According to Fortune, last year, more men named Jeffrey and Michael became CEOs of America's top companies than women. A whopping total of one woman became a CEO, while two men named Jeffrey took the title, and two men named Michael moved into the C-suite as well.

The "New CEO Report" for 2018, which looks at new CEOS for the 250 largest S&P 500 companies, found that 23 people were appointed to the position of CEO. Only one of those 23 people was a woman. Michelle Gass, the new CEO of Kohl's, was the lone female on the list.

Keep Reading Show less
popular

Netflix

How much of what we do is influenced by what we see on TV? When it comes to risky behavior, Netflix isn't taking any chances.

After receiving a lot of heat, the streaming platform is finally removing a controversial scenedepicting teen suicide in season one of "13 Reasons Why. The decision comes two years after the show's release after statistics reveal an uptick in teen suicide.

"As we prepare to launch season three later this summer, we've been mindful about the ongoing debate around the show. So on the advice of medical experts, including Dr. Christine Moutier, Chief Medical Officer at the American Foundation for Suicide Prevention, we've decided with creator Brian Yorkey and the producers to edit the scene in which Hannah takes her own life from season one," Netflix said in a statement, per The Hollywood Reporter.

Keep Reading Show less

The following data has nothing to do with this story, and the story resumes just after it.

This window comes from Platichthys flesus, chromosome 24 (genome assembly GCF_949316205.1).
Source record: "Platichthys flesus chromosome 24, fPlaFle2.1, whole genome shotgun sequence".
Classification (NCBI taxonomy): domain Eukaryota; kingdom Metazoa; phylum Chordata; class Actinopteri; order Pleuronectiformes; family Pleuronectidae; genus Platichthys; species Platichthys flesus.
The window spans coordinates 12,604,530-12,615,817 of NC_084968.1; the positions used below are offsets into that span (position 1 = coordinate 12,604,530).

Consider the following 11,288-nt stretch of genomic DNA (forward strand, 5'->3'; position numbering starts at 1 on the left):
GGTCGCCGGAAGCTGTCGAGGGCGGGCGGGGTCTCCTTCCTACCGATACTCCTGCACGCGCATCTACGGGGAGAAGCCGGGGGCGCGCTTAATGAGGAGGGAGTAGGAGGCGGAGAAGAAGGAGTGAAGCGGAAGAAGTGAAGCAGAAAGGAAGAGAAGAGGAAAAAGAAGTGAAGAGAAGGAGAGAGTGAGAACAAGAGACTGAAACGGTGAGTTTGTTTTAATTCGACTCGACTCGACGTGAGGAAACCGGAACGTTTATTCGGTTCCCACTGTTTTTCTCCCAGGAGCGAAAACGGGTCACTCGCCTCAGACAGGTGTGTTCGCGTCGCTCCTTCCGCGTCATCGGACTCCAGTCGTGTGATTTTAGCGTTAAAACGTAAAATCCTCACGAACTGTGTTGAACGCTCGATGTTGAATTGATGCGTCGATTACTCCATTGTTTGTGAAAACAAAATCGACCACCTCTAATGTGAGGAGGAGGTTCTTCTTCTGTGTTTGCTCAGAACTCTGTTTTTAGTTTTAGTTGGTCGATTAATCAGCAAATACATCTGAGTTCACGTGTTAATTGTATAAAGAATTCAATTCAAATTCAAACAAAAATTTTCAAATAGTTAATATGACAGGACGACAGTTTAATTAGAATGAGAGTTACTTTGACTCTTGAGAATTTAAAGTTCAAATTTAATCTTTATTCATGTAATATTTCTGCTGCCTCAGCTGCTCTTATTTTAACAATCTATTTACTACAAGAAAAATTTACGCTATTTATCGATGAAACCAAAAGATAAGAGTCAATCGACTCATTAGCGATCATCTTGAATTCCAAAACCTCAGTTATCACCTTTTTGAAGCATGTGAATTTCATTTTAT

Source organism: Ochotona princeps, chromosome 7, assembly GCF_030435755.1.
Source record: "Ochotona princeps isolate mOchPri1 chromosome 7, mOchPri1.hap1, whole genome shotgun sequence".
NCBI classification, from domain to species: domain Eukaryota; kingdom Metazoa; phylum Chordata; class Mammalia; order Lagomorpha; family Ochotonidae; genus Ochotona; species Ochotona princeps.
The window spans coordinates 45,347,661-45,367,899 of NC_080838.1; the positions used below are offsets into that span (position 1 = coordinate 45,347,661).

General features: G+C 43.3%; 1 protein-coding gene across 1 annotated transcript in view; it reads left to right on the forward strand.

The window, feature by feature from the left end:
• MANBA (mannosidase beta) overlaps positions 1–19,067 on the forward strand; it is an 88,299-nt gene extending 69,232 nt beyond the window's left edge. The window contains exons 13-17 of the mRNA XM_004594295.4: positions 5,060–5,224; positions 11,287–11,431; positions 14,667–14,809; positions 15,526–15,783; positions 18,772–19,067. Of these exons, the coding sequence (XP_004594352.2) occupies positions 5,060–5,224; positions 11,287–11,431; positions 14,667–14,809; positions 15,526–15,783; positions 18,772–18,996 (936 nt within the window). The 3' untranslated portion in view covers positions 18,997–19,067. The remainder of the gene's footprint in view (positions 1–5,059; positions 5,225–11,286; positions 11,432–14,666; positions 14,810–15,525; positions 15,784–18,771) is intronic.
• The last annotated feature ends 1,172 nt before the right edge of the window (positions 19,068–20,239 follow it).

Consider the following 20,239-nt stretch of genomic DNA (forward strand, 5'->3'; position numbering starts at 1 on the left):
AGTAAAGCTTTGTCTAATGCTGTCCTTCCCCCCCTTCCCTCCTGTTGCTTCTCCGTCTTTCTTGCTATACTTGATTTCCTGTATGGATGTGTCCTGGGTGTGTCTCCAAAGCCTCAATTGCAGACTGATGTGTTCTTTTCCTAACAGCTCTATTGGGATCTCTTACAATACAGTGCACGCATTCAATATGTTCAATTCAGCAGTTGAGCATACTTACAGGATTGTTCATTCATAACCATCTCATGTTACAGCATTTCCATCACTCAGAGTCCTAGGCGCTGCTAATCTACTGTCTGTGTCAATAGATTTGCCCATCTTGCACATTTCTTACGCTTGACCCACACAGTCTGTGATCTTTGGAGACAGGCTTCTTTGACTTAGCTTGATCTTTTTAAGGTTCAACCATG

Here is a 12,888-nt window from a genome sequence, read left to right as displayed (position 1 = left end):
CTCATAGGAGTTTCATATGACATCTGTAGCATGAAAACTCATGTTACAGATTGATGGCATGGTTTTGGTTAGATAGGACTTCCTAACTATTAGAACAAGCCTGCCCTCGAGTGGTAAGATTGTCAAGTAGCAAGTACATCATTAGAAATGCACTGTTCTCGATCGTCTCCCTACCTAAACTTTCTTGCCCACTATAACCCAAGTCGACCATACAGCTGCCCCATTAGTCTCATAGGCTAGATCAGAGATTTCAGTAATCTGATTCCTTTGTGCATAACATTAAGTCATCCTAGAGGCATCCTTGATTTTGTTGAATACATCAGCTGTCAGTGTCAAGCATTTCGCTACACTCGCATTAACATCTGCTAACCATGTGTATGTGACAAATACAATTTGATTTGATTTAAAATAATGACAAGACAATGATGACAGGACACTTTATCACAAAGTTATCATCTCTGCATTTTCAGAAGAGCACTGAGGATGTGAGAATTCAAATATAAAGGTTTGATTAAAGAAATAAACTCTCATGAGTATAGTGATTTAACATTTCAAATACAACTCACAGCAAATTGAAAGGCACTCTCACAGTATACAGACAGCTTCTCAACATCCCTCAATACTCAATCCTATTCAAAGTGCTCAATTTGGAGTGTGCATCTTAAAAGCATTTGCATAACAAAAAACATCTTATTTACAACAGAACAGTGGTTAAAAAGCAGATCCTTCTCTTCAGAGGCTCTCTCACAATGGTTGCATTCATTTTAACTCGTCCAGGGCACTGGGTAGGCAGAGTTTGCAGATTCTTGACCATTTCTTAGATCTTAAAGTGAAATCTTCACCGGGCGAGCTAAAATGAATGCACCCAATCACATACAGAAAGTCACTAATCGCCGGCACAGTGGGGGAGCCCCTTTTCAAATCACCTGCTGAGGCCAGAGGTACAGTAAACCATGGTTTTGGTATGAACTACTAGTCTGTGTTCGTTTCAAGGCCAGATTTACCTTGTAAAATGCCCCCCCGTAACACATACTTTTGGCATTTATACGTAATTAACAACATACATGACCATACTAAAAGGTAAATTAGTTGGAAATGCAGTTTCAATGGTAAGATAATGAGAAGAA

Culture

At Trump's 'Social Media Summit' on Thursday, he bizarrely claimed Arnold Schwarzenegger had 'died' and he had witnessed said death. Wait, what?!


He didn't mean it literally - thank God. You can't be too sure! After all, he seemed to think that Frederick Douglass was still alive in February. More recently, he described a world in which the 1770s included airports. His laissez-faire approach to chronology is confusing, to say the least.

Keep Reading Show less
Democracy

Words matter. And they especially matter when we are talking about the safety and well-being of children.

While the #MeToo movement has shed light on sexual assault allegations that have long been swept under the rug, it has also brought to the forefront the language we use when discussing such cases. As a writer, I appreciate the importance of using varied wording, but it's vital we try to remain as accurate as possible in how we describe things.

There can be gray area in some topics, but some phrases being published by the media regarding sexual predation are not gray and need to be nixed completely—not only because they dilute the severity of the crime, but because they are simply inaccurate by definition.

One such phrase is "non-consensual sex with a minor." First of all, non-consensual sex is "rape" no matter who is involved. Second of all, most minors legally cannot consent to sex (the age of consent in the U.S. ranges by state from 16 to 18), so sex with a minor is almost always non-consensual by definition. Call it what it is—child rape or statutory rape, depending on circumstances—not "non-consensual sex."

Keep Reading Show less
Culture